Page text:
Charred Amtrak passenger cars sit smoldering after the train was struck… (Liz Margerum/RGJ, AP )
Six people are confirmed dead and about 28 remained unaccounted for following the fiery collision of the California Zephyr passenger train and a truck in the Nevada desert.
The missing passengers are not necessarily all dead. In a news conference late Saturday night, National Transportation Safety Board Member Earl Weener said more than two dozen people from the train's 210-person manifest had not been found. It's not known how many of those 210 actually boarded the Chicago-to-California train and how many may have gotten off at stops before the crash, Weener said.
"That makes this a spongy number," he said.
At least six people were killed, including a member of the train crew and the truck driver, according to Amtrak officials and the Churchill County Sheriff's Department. The names of the dead were withheld pending notification of their relatives.
Throughout the day Saturday, a team of federal investigators sifted through the badly charred wreckage of the westbound Amtrak train. They said the severe destruction was making it difficult to determine how many may have perished when the big rig truck rammed the train at a highway crossing Friday.
"If you look at the amount of damage to the train, you can understand why we don't know yet how many people died," an NTSB official said.
About 20 passengers were taken to hospitals Friday, said Nevada Highway Patrol Trooper Dan Lopez.
The accident occurred at 11:20 a.m. Friday in an empty desert about 70 miles east of Reno, where Highway 95 crosses a set of Union Pacific tracks, and about three miles south of Interstate 80.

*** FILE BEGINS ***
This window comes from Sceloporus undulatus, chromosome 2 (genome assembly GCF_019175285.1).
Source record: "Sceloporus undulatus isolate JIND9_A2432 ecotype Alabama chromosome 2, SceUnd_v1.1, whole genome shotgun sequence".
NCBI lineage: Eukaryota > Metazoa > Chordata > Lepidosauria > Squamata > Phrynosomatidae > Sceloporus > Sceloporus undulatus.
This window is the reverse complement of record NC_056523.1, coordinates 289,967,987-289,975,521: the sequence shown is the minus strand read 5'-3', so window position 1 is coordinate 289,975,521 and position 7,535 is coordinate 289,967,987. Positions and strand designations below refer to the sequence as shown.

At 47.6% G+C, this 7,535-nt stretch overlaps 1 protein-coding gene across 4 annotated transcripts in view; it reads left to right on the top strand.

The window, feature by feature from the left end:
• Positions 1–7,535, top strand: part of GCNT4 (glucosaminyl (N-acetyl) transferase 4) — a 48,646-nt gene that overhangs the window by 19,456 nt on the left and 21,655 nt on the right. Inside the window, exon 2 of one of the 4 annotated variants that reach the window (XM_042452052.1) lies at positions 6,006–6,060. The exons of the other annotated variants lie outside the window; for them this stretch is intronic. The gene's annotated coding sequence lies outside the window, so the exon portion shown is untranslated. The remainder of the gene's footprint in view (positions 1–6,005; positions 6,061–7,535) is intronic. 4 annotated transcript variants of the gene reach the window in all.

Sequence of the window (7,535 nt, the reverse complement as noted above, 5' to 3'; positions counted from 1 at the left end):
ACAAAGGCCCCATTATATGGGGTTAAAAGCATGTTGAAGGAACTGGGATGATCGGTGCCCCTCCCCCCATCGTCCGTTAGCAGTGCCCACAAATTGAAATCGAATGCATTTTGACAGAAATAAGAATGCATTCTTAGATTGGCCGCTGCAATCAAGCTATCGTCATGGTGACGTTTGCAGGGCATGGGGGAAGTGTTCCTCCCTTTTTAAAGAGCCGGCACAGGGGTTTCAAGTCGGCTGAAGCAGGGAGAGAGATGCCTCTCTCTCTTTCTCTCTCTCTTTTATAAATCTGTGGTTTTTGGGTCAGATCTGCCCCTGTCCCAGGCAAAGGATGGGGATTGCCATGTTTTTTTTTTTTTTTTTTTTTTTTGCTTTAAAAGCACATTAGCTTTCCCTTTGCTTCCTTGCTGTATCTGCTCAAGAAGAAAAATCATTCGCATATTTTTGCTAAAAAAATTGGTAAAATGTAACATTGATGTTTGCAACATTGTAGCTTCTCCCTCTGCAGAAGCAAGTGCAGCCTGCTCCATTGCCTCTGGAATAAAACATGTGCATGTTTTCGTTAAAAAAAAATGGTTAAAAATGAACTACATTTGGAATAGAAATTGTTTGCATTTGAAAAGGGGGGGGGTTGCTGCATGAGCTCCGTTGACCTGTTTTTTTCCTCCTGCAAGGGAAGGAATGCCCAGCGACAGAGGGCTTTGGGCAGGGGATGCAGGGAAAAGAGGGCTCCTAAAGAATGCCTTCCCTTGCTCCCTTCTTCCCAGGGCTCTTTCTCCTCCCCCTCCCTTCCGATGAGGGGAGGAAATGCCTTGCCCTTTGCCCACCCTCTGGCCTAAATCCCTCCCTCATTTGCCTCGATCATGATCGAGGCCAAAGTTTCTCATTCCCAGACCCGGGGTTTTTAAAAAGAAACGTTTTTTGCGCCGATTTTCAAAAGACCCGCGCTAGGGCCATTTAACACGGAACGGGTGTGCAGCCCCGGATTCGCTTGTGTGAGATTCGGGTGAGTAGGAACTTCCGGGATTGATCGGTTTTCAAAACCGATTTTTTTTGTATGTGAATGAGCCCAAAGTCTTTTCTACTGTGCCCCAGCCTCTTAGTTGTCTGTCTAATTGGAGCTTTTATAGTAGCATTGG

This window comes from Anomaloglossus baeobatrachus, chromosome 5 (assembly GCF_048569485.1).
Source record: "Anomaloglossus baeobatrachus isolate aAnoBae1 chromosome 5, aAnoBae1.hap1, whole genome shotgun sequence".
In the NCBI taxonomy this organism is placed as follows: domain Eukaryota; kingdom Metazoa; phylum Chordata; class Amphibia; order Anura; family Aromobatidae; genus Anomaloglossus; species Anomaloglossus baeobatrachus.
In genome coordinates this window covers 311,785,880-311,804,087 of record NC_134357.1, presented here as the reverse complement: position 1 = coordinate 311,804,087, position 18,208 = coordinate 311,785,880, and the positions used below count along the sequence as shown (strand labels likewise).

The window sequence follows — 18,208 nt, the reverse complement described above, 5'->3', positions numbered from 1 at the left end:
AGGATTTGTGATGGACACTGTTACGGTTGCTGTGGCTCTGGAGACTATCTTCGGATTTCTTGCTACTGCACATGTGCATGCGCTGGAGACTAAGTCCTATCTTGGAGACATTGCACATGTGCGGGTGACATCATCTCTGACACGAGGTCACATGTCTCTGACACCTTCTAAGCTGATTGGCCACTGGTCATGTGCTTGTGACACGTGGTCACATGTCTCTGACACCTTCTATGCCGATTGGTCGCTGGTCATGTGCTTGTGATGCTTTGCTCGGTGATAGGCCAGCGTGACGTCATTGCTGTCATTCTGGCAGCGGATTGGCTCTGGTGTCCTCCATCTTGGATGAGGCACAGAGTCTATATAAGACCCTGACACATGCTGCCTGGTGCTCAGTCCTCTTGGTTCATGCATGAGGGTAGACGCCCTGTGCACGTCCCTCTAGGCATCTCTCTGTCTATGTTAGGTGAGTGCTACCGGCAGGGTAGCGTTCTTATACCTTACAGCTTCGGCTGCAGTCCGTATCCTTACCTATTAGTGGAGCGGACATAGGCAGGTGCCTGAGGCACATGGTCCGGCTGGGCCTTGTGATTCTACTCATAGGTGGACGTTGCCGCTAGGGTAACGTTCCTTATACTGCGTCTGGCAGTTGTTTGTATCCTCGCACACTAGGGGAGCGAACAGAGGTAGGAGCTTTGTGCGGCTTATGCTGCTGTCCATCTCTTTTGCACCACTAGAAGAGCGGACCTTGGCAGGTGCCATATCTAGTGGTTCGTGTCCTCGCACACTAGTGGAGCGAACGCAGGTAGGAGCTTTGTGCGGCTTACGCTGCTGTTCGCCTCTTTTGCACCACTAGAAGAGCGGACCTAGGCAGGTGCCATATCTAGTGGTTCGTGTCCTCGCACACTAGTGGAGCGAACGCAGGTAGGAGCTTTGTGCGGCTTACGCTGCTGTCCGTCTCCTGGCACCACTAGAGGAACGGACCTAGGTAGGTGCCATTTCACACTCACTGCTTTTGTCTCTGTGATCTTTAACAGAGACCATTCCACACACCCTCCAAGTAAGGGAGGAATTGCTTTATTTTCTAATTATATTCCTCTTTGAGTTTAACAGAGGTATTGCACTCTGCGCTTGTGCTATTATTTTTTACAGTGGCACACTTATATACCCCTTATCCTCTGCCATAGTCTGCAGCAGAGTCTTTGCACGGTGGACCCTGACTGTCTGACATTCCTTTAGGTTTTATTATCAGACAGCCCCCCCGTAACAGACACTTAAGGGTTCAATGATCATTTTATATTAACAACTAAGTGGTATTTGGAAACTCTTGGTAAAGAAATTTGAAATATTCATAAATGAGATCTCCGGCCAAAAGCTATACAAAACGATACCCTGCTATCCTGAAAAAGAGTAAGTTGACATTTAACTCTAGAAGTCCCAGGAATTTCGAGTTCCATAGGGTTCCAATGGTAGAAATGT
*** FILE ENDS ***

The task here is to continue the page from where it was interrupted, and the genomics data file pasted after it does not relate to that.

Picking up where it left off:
The truck that plowed into the train was the leader of a three-truck convoy, all from John Davies Trucking in Battle Mountain, Nev., Weener said. Visibility was excellent at the time of the accident, Weener said, and the drivers of the trailing trucks told investigators they saw the train coming and wondered why the lead driver, a man in his 40s, wasn't stopping.
There was a warning signal 897 feet before the crossing, Weener said. The truck driver apparently slammed on his brakes, starting a skid mark on Highway 95 northbound that stretched 320 feet up to the tracks.
The truck was headed north on the road, which crosses the tracks at about a 45-degree angle. The road has a posted 70-mph speed limit. The truck could have required as much as 465 feet to stop if it was going the speed limit, according to widely used estimates.
The truck struck the train, which was bound for Emeryville, Calif., from the side, and the train engineer saw the impact in his rearview mirror.
The cab of the truck became stuck in the passenger car and was carried about half a mile down the tracks, where the train finally came to a rest. The bed of the truck was left relatively unscathed back at the crossing, according to Lopez. The train did not derail.
It's not clear when the fire erupted that engulfed at least two of the passenger cars of the train, Weener said.
A phone call to John Davies Trucking was not returned late Saturday night.
The engineer, who survived, tried to stop the train, which was traveling at 78 mph, but could not do so in time, Weener said. The section of track through the desert is rated for 80 mph, Weener said.
Amtrak has had 36 accidents at grade crossings from January through March of this year, resulting in 11 deaths, according to the Federal Railroad Administration's safety office. In the five-year period ending in 2010, the passenger train service was involved in crashes that took the lives of 309 people, an average of 62 per year. Amtrak's media relations officials did not return calls Saturday for comment.
Emergency crews did not begin removing bodies from the badly burned wreckage of the train until about 1 p.m. Saturday. Among their concerns was the possibility that the train could topple over on rescuers.
Brisk, dusty desert winds whipped crews as they slowly extracted the dead.
Dolan reported from Lovelock, Nev., and Vartabedian and Ceasar from Los Angeles.